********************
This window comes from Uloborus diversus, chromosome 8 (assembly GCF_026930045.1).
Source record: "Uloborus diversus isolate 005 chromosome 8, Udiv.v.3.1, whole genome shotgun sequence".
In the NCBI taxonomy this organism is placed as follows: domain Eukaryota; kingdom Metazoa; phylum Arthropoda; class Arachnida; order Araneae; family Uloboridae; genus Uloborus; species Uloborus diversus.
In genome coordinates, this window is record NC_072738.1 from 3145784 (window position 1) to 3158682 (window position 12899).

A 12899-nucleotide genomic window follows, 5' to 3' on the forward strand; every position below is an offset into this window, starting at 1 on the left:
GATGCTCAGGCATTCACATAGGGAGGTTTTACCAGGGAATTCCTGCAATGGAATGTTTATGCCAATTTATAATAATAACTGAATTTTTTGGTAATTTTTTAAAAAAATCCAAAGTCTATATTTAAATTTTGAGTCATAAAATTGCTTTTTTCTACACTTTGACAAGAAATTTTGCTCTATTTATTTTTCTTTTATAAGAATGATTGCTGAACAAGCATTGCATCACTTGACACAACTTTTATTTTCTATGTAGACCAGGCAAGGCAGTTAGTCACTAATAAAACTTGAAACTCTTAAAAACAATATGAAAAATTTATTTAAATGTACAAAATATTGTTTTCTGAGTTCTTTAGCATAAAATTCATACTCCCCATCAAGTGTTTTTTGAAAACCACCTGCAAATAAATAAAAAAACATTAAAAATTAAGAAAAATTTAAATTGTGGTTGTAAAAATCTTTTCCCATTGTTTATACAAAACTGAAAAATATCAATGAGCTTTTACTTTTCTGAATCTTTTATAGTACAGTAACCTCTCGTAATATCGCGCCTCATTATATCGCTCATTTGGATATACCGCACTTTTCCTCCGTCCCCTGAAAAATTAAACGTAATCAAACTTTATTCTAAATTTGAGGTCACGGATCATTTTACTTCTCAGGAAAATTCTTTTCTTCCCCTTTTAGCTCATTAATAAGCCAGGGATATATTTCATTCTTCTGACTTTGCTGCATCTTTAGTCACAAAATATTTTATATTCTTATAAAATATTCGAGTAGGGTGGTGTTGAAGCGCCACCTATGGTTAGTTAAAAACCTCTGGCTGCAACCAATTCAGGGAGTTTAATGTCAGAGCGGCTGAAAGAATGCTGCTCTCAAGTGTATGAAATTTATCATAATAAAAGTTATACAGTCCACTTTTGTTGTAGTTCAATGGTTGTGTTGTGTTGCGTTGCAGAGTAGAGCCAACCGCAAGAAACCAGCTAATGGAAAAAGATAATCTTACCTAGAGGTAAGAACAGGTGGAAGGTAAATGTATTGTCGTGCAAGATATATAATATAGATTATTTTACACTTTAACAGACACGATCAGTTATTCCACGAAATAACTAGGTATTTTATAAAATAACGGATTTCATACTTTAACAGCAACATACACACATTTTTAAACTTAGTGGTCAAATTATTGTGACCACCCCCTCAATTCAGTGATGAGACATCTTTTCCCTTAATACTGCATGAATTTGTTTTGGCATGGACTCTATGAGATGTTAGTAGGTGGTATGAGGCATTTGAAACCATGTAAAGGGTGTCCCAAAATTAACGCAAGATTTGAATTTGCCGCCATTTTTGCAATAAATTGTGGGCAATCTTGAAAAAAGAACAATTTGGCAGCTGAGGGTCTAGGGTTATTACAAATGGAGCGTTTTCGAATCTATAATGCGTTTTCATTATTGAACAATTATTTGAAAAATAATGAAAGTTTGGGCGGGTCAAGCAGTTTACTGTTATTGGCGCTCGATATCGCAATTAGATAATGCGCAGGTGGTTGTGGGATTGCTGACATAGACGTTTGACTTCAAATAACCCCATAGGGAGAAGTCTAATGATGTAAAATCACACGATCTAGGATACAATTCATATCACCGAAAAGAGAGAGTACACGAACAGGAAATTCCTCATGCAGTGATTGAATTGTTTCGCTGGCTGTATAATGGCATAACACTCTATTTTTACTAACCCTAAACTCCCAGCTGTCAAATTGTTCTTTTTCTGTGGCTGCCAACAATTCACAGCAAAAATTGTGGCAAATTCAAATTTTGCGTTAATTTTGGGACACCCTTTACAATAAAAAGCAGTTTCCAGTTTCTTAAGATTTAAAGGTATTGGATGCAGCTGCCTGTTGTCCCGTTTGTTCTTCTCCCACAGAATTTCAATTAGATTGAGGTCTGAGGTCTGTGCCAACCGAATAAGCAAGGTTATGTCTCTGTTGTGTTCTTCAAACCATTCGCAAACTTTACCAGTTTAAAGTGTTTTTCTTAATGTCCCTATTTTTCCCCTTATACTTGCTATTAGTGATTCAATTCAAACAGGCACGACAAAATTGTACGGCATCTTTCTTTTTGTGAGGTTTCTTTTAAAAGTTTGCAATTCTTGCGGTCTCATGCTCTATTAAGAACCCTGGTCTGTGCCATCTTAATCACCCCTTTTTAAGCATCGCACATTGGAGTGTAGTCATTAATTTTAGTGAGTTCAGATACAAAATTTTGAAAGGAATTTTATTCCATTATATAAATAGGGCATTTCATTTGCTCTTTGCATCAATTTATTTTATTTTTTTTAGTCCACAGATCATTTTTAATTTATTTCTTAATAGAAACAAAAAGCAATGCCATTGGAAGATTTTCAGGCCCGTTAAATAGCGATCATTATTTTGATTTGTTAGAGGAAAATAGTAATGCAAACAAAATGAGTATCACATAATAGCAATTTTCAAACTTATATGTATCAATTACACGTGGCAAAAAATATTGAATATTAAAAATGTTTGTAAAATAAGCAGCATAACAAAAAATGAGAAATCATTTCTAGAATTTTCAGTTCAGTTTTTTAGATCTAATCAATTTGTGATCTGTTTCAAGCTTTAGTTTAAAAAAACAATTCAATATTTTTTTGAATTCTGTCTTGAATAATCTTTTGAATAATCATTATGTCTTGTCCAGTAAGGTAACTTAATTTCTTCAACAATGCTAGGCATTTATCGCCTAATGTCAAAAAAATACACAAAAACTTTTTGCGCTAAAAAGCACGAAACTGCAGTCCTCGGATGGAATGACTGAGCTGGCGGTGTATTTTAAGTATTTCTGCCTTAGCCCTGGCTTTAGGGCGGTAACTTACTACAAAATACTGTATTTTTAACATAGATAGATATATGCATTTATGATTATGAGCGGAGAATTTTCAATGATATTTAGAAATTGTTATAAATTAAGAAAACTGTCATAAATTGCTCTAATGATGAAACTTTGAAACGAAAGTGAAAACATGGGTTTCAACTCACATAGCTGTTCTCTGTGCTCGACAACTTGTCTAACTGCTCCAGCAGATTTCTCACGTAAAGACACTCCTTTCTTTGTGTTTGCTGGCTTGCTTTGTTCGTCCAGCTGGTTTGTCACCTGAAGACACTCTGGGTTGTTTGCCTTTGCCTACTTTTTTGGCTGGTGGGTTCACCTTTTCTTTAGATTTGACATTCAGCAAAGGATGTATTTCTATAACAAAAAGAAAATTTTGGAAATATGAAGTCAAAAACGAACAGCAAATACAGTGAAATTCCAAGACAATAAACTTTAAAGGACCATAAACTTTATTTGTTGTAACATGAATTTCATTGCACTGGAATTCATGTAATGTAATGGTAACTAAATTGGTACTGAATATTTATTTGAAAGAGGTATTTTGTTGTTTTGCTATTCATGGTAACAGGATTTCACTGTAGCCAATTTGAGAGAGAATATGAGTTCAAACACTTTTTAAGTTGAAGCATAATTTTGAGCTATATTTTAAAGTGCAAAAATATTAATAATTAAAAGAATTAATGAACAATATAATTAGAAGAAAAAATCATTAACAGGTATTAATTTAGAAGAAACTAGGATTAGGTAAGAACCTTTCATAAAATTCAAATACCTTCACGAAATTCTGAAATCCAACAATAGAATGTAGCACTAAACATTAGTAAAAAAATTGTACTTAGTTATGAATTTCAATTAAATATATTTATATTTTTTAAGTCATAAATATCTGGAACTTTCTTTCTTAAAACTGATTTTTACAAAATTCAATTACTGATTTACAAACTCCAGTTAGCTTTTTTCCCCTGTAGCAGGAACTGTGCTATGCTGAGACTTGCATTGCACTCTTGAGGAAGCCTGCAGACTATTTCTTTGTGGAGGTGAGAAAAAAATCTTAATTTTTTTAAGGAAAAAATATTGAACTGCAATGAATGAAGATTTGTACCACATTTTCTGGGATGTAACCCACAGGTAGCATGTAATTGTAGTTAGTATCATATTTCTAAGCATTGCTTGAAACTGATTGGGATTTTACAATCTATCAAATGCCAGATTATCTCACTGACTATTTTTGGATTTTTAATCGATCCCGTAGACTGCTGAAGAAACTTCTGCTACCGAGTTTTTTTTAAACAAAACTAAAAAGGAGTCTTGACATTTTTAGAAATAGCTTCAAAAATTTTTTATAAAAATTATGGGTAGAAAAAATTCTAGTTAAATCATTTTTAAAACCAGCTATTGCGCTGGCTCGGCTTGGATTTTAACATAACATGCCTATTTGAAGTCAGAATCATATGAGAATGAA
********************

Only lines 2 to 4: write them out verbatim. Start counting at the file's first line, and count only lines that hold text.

Source record: "Uloborus diversus isolate 005 chromosome 8, Udiv.v.3.1, whole genome shotgun sequence".
In the NCBI taxonomy this organism is placed as follows: domain Eukaryota; kingdom Metazoa; phylum Arthropoda; class Arachnida; order Araneae; family Uloboridae; genus Uloborus; species Uloborus diversus.
In genome coordinates, this window is record NC_072738.1 from 3145784 (window position 1) to 3158682 (window position 12899).